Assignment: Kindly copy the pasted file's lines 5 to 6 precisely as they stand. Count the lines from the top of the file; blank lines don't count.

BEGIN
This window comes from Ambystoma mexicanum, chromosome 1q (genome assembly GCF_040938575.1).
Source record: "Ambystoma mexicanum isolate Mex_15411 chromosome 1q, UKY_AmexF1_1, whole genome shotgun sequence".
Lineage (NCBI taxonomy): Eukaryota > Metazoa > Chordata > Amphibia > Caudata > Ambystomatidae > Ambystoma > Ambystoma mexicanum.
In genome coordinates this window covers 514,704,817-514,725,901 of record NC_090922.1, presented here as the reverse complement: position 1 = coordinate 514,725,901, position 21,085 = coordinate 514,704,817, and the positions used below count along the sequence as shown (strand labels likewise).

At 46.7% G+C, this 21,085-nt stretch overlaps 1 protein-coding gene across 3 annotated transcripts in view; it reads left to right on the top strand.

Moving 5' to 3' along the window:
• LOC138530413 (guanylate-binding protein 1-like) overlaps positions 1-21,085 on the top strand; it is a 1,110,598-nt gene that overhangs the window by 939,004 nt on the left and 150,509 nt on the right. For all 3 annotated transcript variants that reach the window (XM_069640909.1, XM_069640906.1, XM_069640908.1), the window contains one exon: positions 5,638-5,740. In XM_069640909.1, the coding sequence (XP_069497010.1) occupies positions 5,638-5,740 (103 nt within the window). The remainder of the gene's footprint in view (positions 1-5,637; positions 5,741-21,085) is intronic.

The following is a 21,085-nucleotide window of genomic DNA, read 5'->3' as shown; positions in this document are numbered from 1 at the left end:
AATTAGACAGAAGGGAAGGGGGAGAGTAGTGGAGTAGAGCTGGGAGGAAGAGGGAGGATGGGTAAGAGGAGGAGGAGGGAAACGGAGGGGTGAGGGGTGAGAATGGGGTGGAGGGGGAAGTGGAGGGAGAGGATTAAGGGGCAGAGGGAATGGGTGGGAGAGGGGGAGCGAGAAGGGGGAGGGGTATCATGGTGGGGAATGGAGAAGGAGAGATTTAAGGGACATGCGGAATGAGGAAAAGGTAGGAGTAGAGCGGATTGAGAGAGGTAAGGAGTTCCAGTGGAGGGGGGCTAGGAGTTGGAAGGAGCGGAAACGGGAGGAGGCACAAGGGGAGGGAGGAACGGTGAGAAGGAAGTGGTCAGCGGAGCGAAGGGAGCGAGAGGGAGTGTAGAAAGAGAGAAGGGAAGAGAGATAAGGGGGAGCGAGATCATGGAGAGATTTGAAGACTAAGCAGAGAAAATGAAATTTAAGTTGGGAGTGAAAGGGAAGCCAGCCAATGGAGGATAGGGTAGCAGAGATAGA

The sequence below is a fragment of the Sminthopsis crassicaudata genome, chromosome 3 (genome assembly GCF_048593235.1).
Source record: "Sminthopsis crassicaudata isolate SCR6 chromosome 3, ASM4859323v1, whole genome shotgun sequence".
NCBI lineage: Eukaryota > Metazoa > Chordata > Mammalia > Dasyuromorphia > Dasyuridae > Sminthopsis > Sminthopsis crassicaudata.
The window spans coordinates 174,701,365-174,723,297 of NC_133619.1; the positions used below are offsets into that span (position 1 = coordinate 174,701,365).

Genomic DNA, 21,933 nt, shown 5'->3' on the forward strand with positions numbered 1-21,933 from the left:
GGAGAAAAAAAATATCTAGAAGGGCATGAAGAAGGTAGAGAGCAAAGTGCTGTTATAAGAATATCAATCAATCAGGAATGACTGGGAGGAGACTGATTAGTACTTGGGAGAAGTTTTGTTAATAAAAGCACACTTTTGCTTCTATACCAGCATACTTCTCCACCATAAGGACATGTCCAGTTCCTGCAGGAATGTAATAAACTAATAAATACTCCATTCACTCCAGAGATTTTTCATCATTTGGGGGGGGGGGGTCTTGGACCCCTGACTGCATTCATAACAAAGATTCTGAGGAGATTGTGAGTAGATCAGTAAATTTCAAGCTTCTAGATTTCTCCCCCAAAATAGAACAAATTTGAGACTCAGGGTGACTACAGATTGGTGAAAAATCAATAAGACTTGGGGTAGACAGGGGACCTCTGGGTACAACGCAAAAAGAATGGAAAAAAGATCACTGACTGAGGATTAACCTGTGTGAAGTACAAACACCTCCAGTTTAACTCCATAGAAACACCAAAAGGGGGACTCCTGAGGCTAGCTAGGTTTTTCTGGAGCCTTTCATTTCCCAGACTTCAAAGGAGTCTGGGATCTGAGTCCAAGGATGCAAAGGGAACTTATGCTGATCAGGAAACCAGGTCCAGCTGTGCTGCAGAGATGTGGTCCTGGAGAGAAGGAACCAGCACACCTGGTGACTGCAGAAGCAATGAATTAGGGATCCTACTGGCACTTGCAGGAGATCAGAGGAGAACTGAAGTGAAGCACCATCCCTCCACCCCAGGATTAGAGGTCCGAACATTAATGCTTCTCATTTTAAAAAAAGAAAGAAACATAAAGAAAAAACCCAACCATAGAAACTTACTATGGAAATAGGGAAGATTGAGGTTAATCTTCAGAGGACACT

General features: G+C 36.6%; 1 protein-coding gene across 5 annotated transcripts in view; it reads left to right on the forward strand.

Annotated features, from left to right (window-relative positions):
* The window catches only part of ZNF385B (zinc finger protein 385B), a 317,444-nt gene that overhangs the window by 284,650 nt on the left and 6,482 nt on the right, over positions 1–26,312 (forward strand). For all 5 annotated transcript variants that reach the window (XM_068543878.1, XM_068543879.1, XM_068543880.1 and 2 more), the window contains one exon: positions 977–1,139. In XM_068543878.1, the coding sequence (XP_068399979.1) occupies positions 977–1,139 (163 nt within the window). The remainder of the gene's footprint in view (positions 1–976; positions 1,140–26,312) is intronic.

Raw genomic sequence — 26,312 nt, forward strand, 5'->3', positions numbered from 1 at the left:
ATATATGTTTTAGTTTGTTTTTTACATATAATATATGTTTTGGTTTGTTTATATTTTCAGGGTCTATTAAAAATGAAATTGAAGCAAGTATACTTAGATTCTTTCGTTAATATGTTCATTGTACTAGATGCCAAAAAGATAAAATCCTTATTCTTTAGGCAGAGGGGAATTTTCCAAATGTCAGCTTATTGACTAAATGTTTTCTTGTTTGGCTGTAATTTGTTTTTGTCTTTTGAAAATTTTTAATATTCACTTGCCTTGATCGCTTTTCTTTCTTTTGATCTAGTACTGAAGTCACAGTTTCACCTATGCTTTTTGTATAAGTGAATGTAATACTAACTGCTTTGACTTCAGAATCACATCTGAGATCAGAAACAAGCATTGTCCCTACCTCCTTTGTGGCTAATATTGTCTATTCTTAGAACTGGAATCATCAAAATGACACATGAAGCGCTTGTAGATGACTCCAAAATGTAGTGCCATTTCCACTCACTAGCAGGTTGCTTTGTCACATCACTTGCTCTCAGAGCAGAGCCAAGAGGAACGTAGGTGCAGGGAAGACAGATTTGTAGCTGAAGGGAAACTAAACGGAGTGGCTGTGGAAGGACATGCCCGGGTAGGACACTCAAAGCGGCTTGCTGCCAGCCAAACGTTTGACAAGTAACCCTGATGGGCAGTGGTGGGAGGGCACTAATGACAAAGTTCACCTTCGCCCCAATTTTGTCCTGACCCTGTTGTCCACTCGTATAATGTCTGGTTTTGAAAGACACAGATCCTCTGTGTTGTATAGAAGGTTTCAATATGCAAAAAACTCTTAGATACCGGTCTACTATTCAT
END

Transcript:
At 46.7% G+C, this 21,085-nt stretch overlaps 1 protein-coding gene across 3 annotated transcripts in view; it reads left to right on the top strand.

Moving 5' to 3' along the window: